1 pinch ground cardamom
1 pinch nutmeg

Add diced apples to a hot pan and add sugar directly after. Cook over medium heat until sugar starts to brown. Add spices and butter and cook until thick. Allow mixture to cool and spoon into eggroll wrappers. To roll, place the wrapper so it looks like a diamond (rather than a square) and fold corners into the middle, pulling the bottom over the filling and tucking it in. Finish rolling so the eggroll stays tight and seal off the top corner with a little water. Lightly fry in 325 degree oil.

Caramel Sauce
1 cup sugar
1 tbsp butter
¼ cup heavy cream

Add sugar to a pan and cook over medium-high heat until sugar starts to turn amber. Swirl the pan rather than stir it or the sugar could crystalize. Once the sugar is a nice amber color, turn off heat and carefully and slowly add heavy cream and stir until incorporated. Mound with butter and allow to cool slightly.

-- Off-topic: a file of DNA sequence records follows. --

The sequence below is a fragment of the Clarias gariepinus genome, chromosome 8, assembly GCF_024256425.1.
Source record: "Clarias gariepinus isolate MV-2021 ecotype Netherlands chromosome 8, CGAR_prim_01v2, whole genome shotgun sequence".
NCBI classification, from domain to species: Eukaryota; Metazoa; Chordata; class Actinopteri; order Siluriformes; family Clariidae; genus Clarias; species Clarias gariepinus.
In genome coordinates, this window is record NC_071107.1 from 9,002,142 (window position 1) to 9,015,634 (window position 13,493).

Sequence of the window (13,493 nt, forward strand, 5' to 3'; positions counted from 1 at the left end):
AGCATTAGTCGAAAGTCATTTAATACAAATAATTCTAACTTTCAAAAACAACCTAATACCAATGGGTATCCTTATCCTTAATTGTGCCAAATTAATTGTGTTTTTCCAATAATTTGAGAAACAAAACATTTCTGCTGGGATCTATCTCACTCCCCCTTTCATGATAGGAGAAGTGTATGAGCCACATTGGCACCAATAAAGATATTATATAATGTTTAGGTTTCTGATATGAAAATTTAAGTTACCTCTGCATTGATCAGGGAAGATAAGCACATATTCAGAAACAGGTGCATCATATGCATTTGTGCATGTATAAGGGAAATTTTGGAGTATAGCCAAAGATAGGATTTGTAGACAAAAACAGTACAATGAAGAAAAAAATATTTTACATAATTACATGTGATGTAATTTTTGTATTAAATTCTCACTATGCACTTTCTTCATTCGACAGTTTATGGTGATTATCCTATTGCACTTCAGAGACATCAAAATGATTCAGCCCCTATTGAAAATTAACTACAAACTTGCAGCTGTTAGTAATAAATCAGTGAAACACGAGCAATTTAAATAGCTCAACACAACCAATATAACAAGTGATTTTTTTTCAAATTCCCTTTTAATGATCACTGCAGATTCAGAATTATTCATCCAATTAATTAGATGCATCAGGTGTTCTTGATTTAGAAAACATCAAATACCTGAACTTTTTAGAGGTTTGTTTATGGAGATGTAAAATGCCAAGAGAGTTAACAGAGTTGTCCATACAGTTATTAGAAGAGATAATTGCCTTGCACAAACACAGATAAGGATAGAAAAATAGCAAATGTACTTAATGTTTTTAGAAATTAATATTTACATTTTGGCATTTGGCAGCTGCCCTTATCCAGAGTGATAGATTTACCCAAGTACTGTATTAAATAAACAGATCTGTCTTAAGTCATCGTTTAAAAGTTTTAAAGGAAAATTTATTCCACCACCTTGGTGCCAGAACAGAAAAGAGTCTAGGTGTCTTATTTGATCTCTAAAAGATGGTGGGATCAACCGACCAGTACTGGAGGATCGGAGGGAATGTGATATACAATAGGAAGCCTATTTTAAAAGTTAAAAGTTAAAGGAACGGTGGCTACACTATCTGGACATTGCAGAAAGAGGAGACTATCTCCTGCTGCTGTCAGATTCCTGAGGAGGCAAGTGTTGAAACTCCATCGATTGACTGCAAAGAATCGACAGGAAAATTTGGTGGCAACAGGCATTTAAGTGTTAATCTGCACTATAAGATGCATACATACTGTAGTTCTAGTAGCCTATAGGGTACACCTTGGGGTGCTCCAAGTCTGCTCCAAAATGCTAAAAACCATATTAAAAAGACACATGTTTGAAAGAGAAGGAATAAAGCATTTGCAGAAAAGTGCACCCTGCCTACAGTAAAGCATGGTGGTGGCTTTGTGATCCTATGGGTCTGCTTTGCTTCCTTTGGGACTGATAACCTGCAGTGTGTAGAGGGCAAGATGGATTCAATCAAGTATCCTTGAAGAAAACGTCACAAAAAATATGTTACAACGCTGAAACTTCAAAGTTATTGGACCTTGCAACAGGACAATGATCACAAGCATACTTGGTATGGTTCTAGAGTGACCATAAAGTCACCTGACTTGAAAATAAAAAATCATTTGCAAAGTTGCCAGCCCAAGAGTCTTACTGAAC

To plate: cut eggrolls on a bias. Spoon caramel sauce into the bottom of a bowl and add 4 pieces of eggrolls. Place a scoop of vanilla ice cream in the middle. Serve immediately.

Bon appétit!

Apple Pie Egg Rolls

Urban Forestry Plan is Key to Weathering the Storm

Let’s face it: no one likes to think about natural disasters, with their potential for devastation of our homes, neighborhoods, communities, and livelihoods. We’ve shared on this blog before about some of the communities hit hardest in recent years by natural disasters, and told the inspiring stories of citizens returning hope and healing to the places they call home.

Even still, there’s simply no way around it. Natural disasters are a fact of life.

When a natural disaster strikes a community, trees are invariably involved and many

Photo credit: Urban Forest Strike Team.

Photo credit: Urban Forest Strike Team.

times on the losing end of the event. Using the framework of the Arbor Day Foundation’s Tree City USA program, sound urban forestry management has proven essential to loss prevention and recovery of our treasured trees.